COLOMBO, May 19 — I am in the lobby of a hospital in Colombo when the breaking news flashes across a television screen. Doctors, nurses, patients and visitors forget their social barriers and obligations and crowd together below the mounted television, their eyes fixed on the moving image. The initial footage, released by Sri Lankan security forces, lasts about seven seconds but is looped continuously. It is impossible to look away.
The corpse, bloated, stiff and stained with blood, looks as surprised as everyone else — its eyes wide open. Hours later, President Mahinda Rajapaksa, in a victory speech to Parliament, would declare the end of an era and pledge to protect the Tamil-speaking people of Sri Lanka. Since independence, the country had never seen so many flags raised in celebration as on this day, when the government declared the death of Velupillai Prabhakaran, leader of the Liberation Tigers of Tamil Eelam.
Signs of celebration fill Colombo. Crowds of masked men and children sing and dance in the streets. Sri Lankan flags wave in the ocean breeze on Marine Drive. Trucks and three-wheelers, with placards of the president’s face, rush by with youth singing loudly in Sinhala. Elderly women dish out kiribath (traditional milk rice) from large pots on the side of the road. Near the market in Wellawatte, the very place that was doused in petrol and burnt to the ground during the July 1983 anti-Tamil riots, firecrackers hiss and explode on the pavement. Yet in shop corners, locked homes and hushed conversations, people in Sri Lanka speculate and remain anxious. What next? Is the movement really dead? When will the prevailing gun culture and state of emergency cease? How will Sri Lankans assess the damage of allegedly winning the “war against terror”? How will they address their blood-filled present and past?
Terrorism and fear in Sri Lanka cannot end with Prabhakaran’s death. Fear lies outside the physical body and breathes in collective histories of suffering, violence and loss. Terrorism has been said to grow in the minds and hands of the aggrieved. But its course is also determined by a government’s willingness and ability to produce a political settlement that addresses the grievances of those who have faced discrimination. A terrorist may be dead, but violence, which breeds hatred, remains.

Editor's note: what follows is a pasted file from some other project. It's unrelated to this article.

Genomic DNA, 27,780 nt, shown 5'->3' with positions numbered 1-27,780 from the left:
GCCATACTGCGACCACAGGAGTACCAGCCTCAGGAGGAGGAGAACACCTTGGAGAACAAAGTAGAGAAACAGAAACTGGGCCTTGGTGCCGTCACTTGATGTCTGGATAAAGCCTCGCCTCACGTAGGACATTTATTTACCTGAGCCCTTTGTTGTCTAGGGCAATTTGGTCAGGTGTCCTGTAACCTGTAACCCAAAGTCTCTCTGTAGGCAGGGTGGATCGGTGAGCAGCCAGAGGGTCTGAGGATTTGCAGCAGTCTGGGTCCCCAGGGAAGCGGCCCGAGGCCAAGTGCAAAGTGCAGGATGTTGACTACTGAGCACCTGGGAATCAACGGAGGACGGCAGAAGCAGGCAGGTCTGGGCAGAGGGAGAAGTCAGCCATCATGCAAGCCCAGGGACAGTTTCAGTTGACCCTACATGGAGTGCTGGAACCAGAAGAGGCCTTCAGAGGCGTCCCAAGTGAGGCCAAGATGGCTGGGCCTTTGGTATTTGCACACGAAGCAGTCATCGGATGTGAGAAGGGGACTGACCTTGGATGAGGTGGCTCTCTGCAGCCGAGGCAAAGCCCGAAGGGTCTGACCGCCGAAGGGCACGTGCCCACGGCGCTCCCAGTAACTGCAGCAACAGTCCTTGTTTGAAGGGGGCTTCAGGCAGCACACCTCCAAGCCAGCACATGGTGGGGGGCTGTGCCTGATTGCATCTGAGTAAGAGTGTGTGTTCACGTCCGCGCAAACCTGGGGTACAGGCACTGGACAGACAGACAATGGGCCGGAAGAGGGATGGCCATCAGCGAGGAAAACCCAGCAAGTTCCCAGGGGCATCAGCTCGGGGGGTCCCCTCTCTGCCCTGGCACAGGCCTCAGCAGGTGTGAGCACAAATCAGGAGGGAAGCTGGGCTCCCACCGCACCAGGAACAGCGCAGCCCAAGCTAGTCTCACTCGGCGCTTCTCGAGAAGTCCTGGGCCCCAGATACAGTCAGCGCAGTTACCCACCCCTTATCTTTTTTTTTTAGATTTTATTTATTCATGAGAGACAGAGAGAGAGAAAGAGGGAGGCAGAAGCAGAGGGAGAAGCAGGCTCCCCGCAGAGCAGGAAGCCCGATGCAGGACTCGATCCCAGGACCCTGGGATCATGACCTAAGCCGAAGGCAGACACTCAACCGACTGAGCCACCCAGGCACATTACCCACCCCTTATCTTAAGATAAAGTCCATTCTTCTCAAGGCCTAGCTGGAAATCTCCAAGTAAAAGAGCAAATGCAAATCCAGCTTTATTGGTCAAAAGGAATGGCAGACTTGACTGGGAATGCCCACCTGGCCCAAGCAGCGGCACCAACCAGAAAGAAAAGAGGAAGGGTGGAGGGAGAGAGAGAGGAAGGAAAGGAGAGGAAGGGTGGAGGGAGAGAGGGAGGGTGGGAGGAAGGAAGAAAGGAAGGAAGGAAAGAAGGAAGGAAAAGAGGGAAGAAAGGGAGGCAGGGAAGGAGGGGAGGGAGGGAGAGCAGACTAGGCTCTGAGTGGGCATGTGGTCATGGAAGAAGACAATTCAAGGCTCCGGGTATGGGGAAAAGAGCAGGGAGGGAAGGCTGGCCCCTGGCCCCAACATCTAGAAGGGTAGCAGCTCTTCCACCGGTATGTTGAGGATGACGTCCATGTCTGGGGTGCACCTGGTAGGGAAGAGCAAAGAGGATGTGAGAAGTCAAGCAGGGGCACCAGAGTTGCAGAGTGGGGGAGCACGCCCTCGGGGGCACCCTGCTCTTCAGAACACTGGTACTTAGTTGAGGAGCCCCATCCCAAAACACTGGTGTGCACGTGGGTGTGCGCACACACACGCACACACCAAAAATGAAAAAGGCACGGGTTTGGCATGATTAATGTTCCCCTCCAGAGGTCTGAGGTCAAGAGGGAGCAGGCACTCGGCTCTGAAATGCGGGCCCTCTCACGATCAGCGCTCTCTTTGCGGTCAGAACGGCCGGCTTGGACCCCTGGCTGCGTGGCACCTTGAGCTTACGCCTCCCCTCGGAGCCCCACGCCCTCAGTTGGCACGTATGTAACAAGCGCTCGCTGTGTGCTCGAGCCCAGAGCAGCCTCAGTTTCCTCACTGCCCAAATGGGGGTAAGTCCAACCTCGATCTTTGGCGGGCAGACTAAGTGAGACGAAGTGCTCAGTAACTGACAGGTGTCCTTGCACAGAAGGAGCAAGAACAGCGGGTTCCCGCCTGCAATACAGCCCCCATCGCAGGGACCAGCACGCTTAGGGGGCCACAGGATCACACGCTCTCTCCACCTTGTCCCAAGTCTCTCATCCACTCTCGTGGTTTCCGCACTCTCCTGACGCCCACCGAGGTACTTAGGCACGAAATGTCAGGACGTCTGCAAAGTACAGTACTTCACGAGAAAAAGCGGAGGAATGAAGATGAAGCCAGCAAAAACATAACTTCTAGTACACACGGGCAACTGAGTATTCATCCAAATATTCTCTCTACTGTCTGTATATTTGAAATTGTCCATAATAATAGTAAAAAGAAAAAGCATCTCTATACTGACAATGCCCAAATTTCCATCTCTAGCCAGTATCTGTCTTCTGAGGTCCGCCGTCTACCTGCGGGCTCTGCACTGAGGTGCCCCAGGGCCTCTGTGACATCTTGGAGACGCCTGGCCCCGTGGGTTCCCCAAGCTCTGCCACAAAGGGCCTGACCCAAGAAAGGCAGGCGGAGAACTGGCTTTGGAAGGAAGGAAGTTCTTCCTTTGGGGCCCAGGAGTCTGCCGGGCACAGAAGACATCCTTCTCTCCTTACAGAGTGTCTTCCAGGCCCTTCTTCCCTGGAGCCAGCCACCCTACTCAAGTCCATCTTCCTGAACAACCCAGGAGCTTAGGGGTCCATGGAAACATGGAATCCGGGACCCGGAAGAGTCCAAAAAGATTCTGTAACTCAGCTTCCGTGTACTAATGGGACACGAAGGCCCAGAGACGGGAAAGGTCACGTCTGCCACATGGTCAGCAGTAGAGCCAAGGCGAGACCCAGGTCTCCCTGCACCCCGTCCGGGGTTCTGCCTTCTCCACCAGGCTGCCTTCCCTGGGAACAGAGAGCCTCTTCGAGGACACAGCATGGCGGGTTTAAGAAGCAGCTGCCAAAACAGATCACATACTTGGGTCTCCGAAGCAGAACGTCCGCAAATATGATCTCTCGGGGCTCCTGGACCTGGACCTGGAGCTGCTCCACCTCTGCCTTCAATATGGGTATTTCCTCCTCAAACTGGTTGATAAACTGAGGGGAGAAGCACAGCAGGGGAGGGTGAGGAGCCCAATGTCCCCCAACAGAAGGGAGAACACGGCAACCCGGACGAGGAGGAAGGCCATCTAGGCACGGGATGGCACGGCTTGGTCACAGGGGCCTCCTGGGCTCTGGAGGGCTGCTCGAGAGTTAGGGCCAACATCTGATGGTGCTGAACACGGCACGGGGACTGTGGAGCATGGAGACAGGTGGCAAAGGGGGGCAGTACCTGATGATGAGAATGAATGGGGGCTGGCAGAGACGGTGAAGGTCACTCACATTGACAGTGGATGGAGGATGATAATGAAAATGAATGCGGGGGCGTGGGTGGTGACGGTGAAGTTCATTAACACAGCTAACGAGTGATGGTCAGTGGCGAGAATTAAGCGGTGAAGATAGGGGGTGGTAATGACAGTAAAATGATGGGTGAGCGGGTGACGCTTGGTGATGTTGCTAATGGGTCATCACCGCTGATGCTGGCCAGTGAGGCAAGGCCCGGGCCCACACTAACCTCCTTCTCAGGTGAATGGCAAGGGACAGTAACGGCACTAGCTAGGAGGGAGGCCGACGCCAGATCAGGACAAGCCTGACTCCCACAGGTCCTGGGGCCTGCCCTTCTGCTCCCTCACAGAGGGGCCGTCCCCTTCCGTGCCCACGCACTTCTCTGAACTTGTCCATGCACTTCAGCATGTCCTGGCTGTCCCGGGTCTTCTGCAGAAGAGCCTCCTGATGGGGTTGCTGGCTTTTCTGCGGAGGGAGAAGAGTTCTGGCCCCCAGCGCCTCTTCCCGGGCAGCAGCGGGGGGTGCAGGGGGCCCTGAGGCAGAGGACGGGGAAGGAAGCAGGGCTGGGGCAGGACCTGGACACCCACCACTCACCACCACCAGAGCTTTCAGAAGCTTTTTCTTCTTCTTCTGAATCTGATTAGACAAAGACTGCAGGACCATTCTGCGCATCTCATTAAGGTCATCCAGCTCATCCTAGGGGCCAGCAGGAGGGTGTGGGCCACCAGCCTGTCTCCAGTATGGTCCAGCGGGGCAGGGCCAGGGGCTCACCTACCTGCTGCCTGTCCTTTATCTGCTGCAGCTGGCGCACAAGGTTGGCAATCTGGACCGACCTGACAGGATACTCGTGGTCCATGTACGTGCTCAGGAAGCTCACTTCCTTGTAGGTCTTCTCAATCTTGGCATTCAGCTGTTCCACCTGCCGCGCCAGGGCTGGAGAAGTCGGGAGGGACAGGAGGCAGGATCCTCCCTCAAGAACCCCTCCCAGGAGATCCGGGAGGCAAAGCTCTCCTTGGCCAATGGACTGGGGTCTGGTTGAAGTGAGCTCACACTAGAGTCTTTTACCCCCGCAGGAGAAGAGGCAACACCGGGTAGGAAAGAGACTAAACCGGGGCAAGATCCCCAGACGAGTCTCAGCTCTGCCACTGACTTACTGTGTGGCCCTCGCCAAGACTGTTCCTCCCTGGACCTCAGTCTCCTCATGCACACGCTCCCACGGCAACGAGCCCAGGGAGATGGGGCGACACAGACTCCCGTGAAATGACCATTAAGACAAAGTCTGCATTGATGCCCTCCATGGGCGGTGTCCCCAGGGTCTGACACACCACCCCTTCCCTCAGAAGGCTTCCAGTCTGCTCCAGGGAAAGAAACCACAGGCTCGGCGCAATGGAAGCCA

Moving forward and alongside speculation, Sri Lanka has much to reckon with. One hundred and fifty miles north of the jubilant celebrations in Colombo, displaced Tamils face the likelihood of abduction, starvation and death. Tamil paramilitaries have been neither disarmed nor held accountable for their transgressions. Throughout the island and in the diaspora, kith and kin of civilians, soldiers, journalists and activists continue to mourn the loss of life and limbs. Post-traumatic stress disorder, burnt skin and shelled-out buildings serve as testaments to a postcolonial and national history mired in collective violence. Sri Lanka must reckon with this.
In his victory speech, President Rajapaksa declared that no longer would there be minorities in Sri Lanka, but only two types of persons: those who love their country and those who do not. Can patriotism deny the right to express cultural difference and political dissent? Is the love of one’s country or the art of politics, for that matter, so simple? What is the fate of those whose loves are complicated by past trauma and present fear?
I have lived beyond Sri Lanka's borders throughout my life. My knowledge is continually destabilized by redefinitions, questions and recantations. This leaves me in a perpetual state of not knowing what to believe. Alongside others of my generation, I do not know a Sri Lanka without violence, injustice and fear. I only know a Sri Lanka where children are forced to fire guns and schools become camps for the internally displaced. My knowledge may be filled with more distortions than truths, but this knowledge is all that I have.
My love of Sri Lanka is complicated. Therefore, I write anonymously. For although the death of a terrorist and the end of a bloody civil war have been declared and despite political proclamations of heterogeneity and pledges to end violence, critics and minorities are still at risk. When I can claim my difference and share my history without fear, I know that Sri Lanka will be capable of committing to a political solution that reconciles with its past and assures dignity for all citizens. In the meantime, I watch the celebrations as speculations unfold.
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Editor's note: This story has been updated to correct the spelling of Marine Drive.